Cloud Computing in Higher Education and Research Institutions and the USA Patriot Act
Joris Van Hoboken
NYU Law School - Information Law Institute; New York University (NYU) - Information Law Institut
Institute for Information Law (IViR, University of Amsterdam); Harvard University - Berkman Center for Internet & Society
Nico Van Eijk
Institute for Information Law (IViR, University of Amsterdam)
November 27, 2012
Institutions have started to move their data and ICT operations into the cloud. It is becoming clear that this is leading to a decrease of overview and control over government access to data for law enforcement and national security purposes. This report looks at the possibilities for the U.S. government to obtain access to information in the cloud from Dutch institutions on the basis of U.S. law and on the basis of Dutch law and international co-operation. It concludes that the U.S. legal state of affairs implies that the transition towards the cloud has important negative consequences for the possibility to manage information confidentiality, information security and the privacy of European end users in relation to foreign governments.
The Patriot Act from 2001 has started to play a symbolic role in the public debate. It is one important element in a larger, complex and dynamic legal framework for access to data for law enforcement and national security purposes. In particular, the FISA Amendments Act provision for access to data of non-U.S. persons outside the U.S. enacted in 2008 deserves attention. The report describes this and other legal powers for the U.S. government to obtain data of non-U.S. persons located outside of the U.S. from cloud providers that fall under its jurisdiction. Such jurisdiction applies widely, namely to cloud services that conduct systematic business in the United States and is not dependent on the location where the data are stored, as is often assumed. For non-U.S. persons located outside of the U.S., constitutional protection is not applicable and the statutory safeguards are minimal.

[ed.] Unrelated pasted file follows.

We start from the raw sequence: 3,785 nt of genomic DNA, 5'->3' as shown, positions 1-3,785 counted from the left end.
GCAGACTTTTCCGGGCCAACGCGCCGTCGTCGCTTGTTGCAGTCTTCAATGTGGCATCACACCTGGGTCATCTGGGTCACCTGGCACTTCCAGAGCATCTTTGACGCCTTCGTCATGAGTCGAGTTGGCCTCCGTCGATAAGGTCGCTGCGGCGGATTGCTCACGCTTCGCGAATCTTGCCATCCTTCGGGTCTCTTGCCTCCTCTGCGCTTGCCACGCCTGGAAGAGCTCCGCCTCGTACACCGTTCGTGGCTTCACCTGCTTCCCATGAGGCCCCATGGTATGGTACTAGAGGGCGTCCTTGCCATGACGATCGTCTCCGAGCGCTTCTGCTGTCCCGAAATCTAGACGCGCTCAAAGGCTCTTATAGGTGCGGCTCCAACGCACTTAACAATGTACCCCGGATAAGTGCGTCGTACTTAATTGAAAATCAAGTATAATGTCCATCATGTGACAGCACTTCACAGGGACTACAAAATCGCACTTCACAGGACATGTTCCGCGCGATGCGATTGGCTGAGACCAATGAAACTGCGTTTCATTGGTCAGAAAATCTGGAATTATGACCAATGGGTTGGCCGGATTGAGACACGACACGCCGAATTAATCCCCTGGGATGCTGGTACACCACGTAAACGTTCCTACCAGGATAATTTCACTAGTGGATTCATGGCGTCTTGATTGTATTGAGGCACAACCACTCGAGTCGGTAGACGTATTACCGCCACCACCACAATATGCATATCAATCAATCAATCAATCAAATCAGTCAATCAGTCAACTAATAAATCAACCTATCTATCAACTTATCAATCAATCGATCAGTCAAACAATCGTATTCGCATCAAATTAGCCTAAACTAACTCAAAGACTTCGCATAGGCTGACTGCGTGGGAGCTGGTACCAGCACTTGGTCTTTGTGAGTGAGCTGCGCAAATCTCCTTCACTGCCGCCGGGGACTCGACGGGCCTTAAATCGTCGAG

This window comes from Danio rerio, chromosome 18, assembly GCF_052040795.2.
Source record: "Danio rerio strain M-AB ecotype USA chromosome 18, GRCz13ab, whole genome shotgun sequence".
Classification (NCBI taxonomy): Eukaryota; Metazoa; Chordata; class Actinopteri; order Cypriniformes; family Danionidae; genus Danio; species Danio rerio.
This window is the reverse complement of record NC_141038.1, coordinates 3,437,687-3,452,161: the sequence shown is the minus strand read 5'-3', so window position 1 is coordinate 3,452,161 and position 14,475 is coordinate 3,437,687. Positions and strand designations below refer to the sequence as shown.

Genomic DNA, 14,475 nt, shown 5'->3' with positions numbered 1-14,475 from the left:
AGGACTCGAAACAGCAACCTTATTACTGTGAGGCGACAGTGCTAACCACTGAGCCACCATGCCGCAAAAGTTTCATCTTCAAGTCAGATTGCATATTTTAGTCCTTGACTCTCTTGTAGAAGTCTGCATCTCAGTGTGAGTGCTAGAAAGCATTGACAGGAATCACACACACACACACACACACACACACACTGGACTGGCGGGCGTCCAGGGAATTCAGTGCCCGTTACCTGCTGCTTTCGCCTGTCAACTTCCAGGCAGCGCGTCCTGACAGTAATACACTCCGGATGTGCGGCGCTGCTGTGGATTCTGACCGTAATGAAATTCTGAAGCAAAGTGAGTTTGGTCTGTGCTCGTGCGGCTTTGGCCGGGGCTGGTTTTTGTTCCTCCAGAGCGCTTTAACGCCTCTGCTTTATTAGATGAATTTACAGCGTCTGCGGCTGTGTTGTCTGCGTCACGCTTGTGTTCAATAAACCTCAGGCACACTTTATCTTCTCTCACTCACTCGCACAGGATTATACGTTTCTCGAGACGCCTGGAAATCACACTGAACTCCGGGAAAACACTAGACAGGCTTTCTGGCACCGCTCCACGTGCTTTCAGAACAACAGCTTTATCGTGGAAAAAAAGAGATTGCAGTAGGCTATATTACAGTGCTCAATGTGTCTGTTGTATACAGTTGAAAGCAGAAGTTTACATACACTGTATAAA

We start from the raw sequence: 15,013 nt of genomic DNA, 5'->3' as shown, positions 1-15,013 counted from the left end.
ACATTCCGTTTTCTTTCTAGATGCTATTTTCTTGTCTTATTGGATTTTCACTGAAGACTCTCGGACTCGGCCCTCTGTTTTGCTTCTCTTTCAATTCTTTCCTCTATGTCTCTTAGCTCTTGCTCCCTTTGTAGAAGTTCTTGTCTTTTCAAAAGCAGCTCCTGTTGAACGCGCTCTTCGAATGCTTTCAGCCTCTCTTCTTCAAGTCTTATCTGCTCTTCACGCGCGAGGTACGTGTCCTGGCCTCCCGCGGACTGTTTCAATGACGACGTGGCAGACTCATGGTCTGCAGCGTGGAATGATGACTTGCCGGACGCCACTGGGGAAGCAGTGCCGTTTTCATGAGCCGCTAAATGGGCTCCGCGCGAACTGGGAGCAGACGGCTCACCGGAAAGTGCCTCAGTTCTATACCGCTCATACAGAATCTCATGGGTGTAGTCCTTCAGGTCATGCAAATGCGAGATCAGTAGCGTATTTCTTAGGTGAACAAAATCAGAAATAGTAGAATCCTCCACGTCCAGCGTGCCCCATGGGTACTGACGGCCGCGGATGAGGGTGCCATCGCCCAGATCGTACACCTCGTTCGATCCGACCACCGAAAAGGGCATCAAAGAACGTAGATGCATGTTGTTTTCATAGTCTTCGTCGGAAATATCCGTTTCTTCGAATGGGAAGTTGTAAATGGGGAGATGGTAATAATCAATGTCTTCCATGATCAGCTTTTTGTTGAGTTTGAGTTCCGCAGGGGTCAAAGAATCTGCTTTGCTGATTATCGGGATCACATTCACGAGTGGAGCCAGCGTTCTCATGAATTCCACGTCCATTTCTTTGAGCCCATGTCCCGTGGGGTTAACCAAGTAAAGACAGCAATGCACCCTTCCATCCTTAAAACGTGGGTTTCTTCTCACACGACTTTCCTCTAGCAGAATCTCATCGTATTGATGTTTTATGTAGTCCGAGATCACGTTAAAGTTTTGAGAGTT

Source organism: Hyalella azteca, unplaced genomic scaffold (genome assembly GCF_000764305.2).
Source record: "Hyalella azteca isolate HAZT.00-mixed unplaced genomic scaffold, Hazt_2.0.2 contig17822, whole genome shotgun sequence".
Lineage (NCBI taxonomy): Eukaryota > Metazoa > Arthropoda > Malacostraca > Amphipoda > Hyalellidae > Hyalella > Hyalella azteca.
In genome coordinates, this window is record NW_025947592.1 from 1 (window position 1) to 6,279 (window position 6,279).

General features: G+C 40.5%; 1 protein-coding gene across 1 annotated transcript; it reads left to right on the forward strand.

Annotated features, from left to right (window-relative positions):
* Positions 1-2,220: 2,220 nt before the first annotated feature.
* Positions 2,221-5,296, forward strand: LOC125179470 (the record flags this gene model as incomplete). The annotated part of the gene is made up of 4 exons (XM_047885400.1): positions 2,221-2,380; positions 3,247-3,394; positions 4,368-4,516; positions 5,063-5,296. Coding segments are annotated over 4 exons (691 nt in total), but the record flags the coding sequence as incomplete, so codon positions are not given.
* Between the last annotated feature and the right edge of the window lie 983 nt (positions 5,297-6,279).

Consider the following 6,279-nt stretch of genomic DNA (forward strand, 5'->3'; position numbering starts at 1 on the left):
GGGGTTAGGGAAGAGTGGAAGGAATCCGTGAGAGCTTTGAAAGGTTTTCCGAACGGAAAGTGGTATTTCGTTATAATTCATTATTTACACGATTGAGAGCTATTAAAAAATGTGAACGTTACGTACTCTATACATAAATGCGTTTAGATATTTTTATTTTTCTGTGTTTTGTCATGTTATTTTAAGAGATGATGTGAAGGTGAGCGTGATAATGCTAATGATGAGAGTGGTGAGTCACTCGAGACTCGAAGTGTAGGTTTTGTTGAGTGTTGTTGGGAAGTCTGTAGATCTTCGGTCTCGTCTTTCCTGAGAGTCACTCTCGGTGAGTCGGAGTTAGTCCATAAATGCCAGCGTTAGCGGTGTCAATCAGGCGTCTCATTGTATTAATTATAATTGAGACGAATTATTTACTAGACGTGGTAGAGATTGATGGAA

In the Netherlands and across the EU, government agencies have legal powers to obtain access to cloud data as well. These provisions can also be be used to assist the U.S. government, when it does not have jurisdiction for instance, but they must stay within the constitutional safeguards set by national constitutions, the European Convention on Human Rights and the EU Charter.
UPDATE (11.06.13): Recent leaks around the PRISM surveillance program of the National Security Agency seem to support that these legal possibilities are used in practice on a large scale. Therefore, the authors have decided to publish a draft of their update paper on SSRN under the title 'Obscured by Clouds or How to Address Governmental Access to Cloud Data from Abroad'. The analysis is updated and it includes regulatory and policy solutions to the current legal reality.
Number of Pages in PDF File: 42
Keywords: cloud computing, privacy, information security, lawful access, Patriot Act, FISAA, ECPAworking papers series
Date posted: November 28, 2012 ; Last revised: March 13, 2014
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